Japan Bombs General Information
Japanese Bombs (Army and Navy)
The Japanese military separated the types of bombs used between the Japanese Army and Japanese Navy due to different requirements and missions performed between the two branches. Each service had its own type of construction, identification and designation for their bombs which were dissimilar between the services. While special adapters were made, most fuzes could not be used interchangeably between the services. The one exception to this was the usage of Navy bombs by the Japanese Army when they were conducting antisubmarine warfare.
Japanese Army Bomb Specifics
- Type number
- The type number given on the bombs equates to the year in which the ordnance was accepted into service, not the year it was produced or in actual use. For example, if a bomb had been in production since 1936, usage started in 1938, and the ordnance was accepted into the service in 1939, the type number would be “Type 99” (more on the year number in the next paragraph). Up until the time of the reign of Emperor Showa (started in 1926), ordnance was designated by the era of the emperor in power. The year would correspond with the year of the Japanese Empire which would have been 2600 for 1940 (2599 for 1939, 2598 for 1938...etc…). So as noted in the previous paragraph, the “Type 99” correlates to the ordnance being adopted in the Japanese Empire year 2599 or in the currently used 1939. For the year 2600, it is possible it for it to be represented in one of two ways, either “Type 100” or “Type 0”. Single digit years past 2600 were typically represented by only the last digit, so 2602 would show up as “Type 2”. Ordnances authorized prior to the Showa era had a slightly different numbering convention; however, it is not relevant to gameplay in War Thunder and will not be mentioned here.
- Mark Number
- Typically this will be utilised with Navy bombs which were developed for a special purpose which differed enough from the original to warrant a “mark number” which would distinguish the two (or more) bombs from each other.
- Description of Ordnance
- Some ordnance may include one or two words as part of their identifier following the type number which gives a brief description of the specific ordnance.
- The general indication of the model number is to denote a change in the basic design of the original bomb.
- Typically a modification number will represent a minor change in design or a change in the explosive filler utilised in the bomb.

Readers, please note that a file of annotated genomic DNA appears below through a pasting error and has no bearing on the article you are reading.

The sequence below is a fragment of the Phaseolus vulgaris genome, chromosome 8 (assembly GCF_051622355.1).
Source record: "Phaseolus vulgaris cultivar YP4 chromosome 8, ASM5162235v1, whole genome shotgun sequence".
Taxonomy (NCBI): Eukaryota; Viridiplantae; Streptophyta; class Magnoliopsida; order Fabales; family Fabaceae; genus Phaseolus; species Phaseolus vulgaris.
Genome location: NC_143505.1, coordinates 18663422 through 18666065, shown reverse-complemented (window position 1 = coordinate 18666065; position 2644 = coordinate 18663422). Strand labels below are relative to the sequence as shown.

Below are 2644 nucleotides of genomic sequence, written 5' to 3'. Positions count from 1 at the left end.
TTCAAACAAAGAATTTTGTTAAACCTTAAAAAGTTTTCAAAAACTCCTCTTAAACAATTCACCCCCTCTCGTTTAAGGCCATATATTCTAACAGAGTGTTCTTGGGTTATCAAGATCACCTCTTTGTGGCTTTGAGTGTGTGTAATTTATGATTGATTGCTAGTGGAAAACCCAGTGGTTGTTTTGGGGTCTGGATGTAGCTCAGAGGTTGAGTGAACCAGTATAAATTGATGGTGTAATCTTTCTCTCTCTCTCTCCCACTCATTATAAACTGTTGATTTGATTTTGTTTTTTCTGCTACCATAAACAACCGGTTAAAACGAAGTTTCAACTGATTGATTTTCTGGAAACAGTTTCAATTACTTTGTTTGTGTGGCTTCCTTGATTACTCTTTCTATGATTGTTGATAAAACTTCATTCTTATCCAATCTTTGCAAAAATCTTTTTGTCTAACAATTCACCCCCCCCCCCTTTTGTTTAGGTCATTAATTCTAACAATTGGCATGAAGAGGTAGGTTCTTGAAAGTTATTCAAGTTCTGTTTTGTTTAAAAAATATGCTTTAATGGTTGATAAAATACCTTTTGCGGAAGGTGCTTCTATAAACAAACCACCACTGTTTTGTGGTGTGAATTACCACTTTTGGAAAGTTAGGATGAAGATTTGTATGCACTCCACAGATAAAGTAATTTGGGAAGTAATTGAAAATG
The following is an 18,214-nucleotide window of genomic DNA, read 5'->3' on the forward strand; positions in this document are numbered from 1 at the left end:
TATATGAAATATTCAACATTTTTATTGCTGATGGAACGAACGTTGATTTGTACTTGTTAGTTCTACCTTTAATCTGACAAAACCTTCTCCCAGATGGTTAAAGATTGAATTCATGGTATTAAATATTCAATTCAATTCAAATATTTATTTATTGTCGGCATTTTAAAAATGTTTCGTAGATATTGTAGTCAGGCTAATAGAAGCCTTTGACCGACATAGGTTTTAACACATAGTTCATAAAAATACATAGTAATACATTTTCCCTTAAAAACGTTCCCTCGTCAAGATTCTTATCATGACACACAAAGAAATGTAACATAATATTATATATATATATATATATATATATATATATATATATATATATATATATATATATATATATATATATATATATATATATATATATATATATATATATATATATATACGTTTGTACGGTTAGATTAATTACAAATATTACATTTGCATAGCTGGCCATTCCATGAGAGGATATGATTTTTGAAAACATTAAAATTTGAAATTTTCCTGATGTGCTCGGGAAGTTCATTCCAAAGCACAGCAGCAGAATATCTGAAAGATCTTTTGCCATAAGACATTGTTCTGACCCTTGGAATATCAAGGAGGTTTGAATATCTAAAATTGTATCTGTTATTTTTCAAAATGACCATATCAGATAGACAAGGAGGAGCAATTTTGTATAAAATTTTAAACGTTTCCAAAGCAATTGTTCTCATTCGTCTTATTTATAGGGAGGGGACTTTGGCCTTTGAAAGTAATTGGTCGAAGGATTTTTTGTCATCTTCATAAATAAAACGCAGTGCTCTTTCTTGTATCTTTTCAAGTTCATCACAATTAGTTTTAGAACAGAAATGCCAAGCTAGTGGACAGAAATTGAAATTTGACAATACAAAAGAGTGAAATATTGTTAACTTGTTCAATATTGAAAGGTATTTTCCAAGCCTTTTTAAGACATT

Example: Type 1 250-kg High-Explosive Bomb is a bomb which was accepted in 1941, 250 kg and is high explosive.
Japanese Army Bomb Physical Characteristics
- The Japanese army typically uses short names for their bombs which get right to the point which includes a type number (year accepted), weight in kilograms and a descriptive title which is used on all bombs with the exception of general-purpose high-explosive bombs.
- General-purpose bombs early on were constructed of three pieces where the tail cone which was filled with explosives was welded to a cylindrical body while the bomb nose was threaded on. However, in later models of Army bombs, the nose was welded, while the tail cone was threaded onto the bomb body.
- The Japanese Army selected a single hinged rectangular lug which was welded to the centre of gravity of the bomb as the point of connection to external pylon hard points or in the bomb bay of larger aircraft.
- Explosive Fillings
- Early Army general purpose high explosive bombs were typically filled with precast blocks of explosives wrapped in paper and sealed in paraffin, whereas later type bombs were precast in TNT. Bombs utilising an explosive filler other than picric acid would have the name of the filler stencilled on the bomb. If a filler other than the standard explosive filler was used, the Japanese character for “special” would also be stencilled on the bomb.
Bombs for the Japanese Navy are divided into several classes; however, War Thunder is only interested in three: land bombs, ordinary bombs and special bombs. Bombs which are considered land bombs were designed specifically for land-based targets and had a rough texture on the exterior. Ordinary bombs, on the other hand, were designed specifically to be used against ships which included both general purpose and semi-armour piercing (SAP) types and were of a smoother construction when compared to land bombs. Special bombs were built for special circumstances where land or ordinary bomb would not complete the mission and were identified through being assigned a mark number: